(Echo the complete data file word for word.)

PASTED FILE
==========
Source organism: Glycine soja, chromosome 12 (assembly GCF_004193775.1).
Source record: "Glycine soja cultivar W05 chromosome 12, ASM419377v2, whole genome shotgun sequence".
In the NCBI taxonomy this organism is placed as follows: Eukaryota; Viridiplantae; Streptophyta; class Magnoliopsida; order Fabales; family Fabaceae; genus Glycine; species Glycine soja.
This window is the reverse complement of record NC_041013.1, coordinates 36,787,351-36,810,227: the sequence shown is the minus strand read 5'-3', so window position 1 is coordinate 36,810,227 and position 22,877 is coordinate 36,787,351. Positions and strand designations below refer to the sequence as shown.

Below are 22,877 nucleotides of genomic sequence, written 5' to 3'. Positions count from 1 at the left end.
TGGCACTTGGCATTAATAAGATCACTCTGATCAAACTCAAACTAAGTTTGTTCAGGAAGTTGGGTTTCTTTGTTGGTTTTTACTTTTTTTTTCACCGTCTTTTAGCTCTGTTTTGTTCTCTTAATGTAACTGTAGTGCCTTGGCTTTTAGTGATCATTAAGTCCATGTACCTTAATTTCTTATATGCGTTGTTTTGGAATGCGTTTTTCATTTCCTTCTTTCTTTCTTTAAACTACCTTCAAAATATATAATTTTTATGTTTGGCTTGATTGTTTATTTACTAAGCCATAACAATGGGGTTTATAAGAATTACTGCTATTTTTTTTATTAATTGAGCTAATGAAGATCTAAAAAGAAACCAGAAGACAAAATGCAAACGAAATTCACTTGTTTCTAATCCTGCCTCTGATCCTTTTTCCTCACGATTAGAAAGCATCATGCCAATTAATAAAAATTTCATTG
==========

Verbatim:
Source organism: Glycine soja, chromosome 12 (assembly GCF_004193775.1).
Source record: "Glycine soja cultivar W05 chromosome 12, ASM419377v2, whole genome shotgun sequence".
In the NCBI taxonomy this organism is placed as follows: Eukaryota; Viridiplantae; Streptophyta; class Magnoliopsida; order Fabales; family Fabaceae; genus Glycine; species Glycine soja.
This window is the reverse complement of record NC_041013.1, coordinates 36,787,351-36,810,227: the sequence shown is the minus strand read 5'-3', so window position 1 is coordinate 36,810,227 and position 22,877 is coordinate 36,787,351. Positions and strand designations below refer to the sequence as shown.

Below are 22,877 nucleotides of genomic sequence, written 5' to 3'. Positions count from 1 at the left end.
TGGCACTTGGCATTAATAAGATCACTCTGATCAAACTCAAACTAAGTTTGTTCAGGAAGTTGGGTTTCTTTGTTGGTTTTTACTTTTTTTTTCACCGTCTTTTAGCTCTGTTTTGTTCTCTTAATGTAACTGTAGTGCCTTGGCTTTTAGTGATCATTAAGTCCATGTACCTTAATTTCTTATATGCGTTGTTTTGGAATGCGTTTTTCATTTCCTTCTTTCTTTCTTTAAACTACCTTCAAAATATATAATTTTTATGTTTGGCTTGATTGTTTATTTACTAAGCCATAACAATGGGGTTTATAAGAATTACTGCTATTTTTTTTATTAATTGAGCTAATGAAGATCTAAAAAGAAACCAGAAGACAAAATGCAAACGAAATTCACTTGTTTCTAATCCTGCCTCTGATCCTTTTTCCTCACGATTAGAAAGCATCATGCCAATTAATAAAAATTTCATTG